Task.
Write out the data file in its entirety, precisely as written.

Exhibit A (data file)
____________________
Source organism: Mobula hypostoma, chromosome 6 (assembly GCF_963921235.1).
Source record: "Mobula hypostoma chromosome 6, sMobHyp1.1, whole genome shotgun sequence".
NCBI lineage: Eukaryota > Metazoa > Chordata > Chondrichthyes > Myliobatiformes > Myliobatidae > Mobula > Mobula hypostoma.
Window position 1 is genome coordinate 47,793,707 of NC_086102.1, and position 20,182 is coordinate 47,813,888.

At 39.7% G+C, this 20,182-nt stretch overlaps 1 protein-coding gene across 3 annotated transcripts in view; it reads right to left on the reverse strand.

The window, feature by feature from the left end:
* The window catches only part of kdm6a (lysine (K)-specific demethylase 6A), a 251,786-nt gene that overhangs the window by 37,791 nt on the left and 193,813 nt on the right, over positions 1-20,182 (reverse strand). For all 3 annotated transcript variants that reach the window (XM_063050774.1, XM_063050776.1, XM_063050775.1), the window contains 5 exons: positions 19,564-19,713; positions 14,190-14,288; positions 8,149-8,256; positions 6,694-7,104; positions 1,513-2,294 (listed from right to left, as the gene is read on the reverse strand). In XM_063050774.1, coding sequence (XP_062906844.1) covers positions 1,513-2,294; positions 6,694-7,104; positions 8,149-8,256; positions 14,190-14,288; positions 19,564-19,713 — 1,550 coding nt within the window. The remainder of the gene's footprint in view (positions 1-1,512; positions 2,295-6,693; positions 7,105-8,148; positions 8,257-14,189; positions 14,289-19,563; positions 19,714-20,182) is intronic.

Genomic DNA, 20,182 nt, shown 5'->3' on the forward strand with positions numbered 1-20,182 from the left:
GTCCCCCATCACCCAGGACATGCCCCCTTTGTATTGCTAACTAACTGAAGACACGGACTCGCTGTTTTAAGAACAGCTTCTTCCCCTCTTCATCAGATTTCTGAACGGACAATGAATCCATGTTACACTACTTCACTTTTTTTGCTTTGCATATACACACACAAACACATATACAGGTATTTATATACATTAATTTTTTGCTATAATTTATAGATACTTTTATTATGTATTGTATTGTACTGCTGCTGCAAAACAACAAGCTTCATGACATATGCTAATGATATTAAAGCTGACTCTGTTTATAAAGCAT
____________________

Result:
Source organism: Mobula hypostoma, chromosome 6 (assembly GCF_963921235.1).
Source record: "Mobula hypostoma chromosome 6, sMobHyp1.1, whole genome shotgun sequence".
NCBI lineage: Eukaryota > Metazoa > Chordata > Chondrichthyes > Myliobatiformes > Myliobatidae > Mobula > Mobula hypostoma.
Window position 1 is genome coordinate 47,793,707 of NC_086102.1, and position 20,182 is coordinate 47,813,888.

At 39.7% G+C, this 20,182-nt stretch overlaps 1 protein-coding gene across 3 annotated transcripts in view; it reads right to left on the reverse strand.

The window, feature by feature from the left end:
* The window catches only part of kdm6a (lysine (K)-specific demethylase 6A), a 251,786-nt gene that overhangs the window by 37,791 nt on the left and 193,813 nt on the right, over positions 1-20,182 (reverse strand). For all 3 annotated transcript variants that reach the window (XM_063050774.1, XM_063050776.1, XM_063050775.1), the window contains 5 exons: positions 19,564-19,713; positions 14,190-14,288; positions 8,149-8,256; positions 6,694-7,104; positions 1,513-2,294 (listed from right to left, as the gene is read on the reverse strand). In XM_063050774.1, coding sequence (XP_062906844.1) covers positions 1,513-2,294; positions 6,694-7,104; positions 8,149-8,256; positions 14,190-14,288; positions 19,564-19,713 — 1,550 coding nt within the window. The remainder of the gene's footprint in view (positions 1-1,512; positions 2,295-6,693; positions 7,105-8,148; positions 8,257-14,189; positions 14,289-19,563; positions 19,714-20,182) is intronic.

Genomic DNA, 20,182 nt, shown 5'->3' on the forward strand with positions numbered 1-20,182 from the left:
GTCCCCCATCACCCAGGACATGCCCCCTTTGTATTGCTAACTAACTGAAGACACGGACTCGCTGTTTTAAGAACAGCTTCTTCCCCTCTTCATCAGATTTCTGAACGGACAATGAATCCATGTTACACTACTTCACTTTTTTTGCTTTGCATATACACACACAAACACATATACAGGTATTTATATACATTAATTTTTTGCTATAATTTATAGATACTTTTATTATGTATTGTATTGTACTGCTGCTGCAAAACAACAAGCTTCATGACATATGCTAATGATATTAAAGCTGACTCTGTTTATAAAGCAT